As Jenny points out, it is a bit disingenuous of Marles to question our polling methodology. It is hard to believe that, as a politician, Marles is unable to tell a quality poll from a rubbish poll, and the methodology for the Fiji poll was independently reviewed by one of Australia's leading pollsters.


11 Nov 2011 11:26

Iris Wielders is a freelance conflict prevention and peace building specialist. She lived in Fiji in 2007 and 2008.

The Lowy Institute's work on Fiji has sparked some interesting debates in recent times.

Reactions to the policy brief by Jenny Hayward-Jones have been polarised. The results of Lowy's poll also confounded. Many dismissed its results, arguing that a poll held in a country where there is this much repression could not possibly yield a 66% approval rating for Bainimarama. Perhaps even more confusing, the poll also showed high support for some of the basic tenets of democracy. How can people support Bainimarama whilst simultaneously supporting democracy?

The polarised view, and the for/against dichotomy it sets up, obscures the complexity of the situation for many Fijians. A more nuanced view can both help explain the poll results, and point to a way forward in engagement with Fiji.


14 Nov 2011 15:30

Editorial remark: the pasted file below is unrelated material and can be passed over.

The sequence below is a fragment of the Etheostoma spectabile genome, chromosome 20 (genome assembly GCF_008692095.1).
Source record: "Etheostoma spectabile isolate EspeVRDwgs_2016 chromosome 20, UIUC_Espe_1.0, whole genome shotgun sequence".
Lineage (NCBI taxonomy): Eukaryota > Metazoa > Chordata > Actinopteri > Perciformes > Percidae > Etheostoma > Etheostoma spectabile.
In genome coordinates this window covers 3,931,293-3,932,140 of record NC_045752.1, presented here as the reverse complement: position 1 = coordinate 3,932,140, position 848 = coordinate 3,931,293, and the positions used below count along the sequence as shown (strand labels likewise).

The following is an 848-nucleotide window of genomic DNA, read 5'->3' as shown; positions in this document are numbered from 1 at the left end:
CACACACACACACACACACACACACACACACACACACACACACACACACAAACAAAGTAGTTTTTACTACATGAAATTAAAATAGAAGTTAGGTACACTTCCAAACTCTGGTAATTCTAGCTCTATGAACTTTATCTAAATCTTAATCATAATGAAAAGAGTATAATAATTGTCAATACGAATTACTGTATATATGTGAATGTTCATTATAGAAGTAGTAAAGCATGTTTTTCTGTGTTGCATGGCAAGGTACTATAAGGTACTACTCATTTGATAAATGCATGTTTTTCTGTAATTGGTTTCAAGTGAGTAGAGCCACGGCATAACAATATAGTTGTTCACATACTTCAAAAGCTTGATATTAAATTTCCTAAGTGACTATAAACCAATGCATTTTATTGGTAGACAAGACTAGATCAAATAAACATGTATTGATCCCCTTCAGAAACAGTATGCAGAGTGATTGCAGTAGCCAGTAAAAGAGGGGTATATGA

Rowan Barnsley responds to Iris Wielders' post arguing for engagement with Fiji:

I normally do not comment on such matters however I am becoming increasingly disillusioned with articles which appear to be attempting to legitimise a military junta. People like you may say that 'arguments for re-engagement do not equal agreement with a military dictatorship'. The reality is that they do. Even more disturbing is that the military dictatorship will leverage from such naivety. They did this with the Lowy survey, disappointingly undertaken by a known sympathiser of the military junta. Even more alarming in my view was how the survey was funded.

Before any engagement can take place in Fiji surely there must be a number of minimum pre-conditions. Firstly, the military must return to the barracks and a proper interim government put in place. Secondly, the engagement and dialogue must be with all parties and stakeholders, not just those benefiting from and supporting the military junta. Thirdly, the rule of law must be restored and all those involved in treasonous acts and human rights abuses since the illegal overthrow of the legitimate government in 2006 must be brought before an independent judiciary.


14 Nov 2011 15:35

Rowan Barnsley, in his Reader Riposte, claims the Lowy Institute's Fiji poll was 'undertaken by a known sympathiser of the military junta. Even more alarming in my view was how the survey was funded.'

The Lowy Institute first considered commissioning a public opinion poll in Fiji two years ago. We were disappointed that one consequence of the Fiji Government's imposition of media censorship was that the Fiji Times would no longer publish the results of opinion polls the newspaper had conducted in conjunction with Tebbutt Research for almost 20 years. We thought a valuable source of information about the Fiji people's thinking would be lost, and in an environment where debate was not only censored in Fiji but becoming highly polarised and led by elites, we were concerned at the decline in Fiji data available to researchers.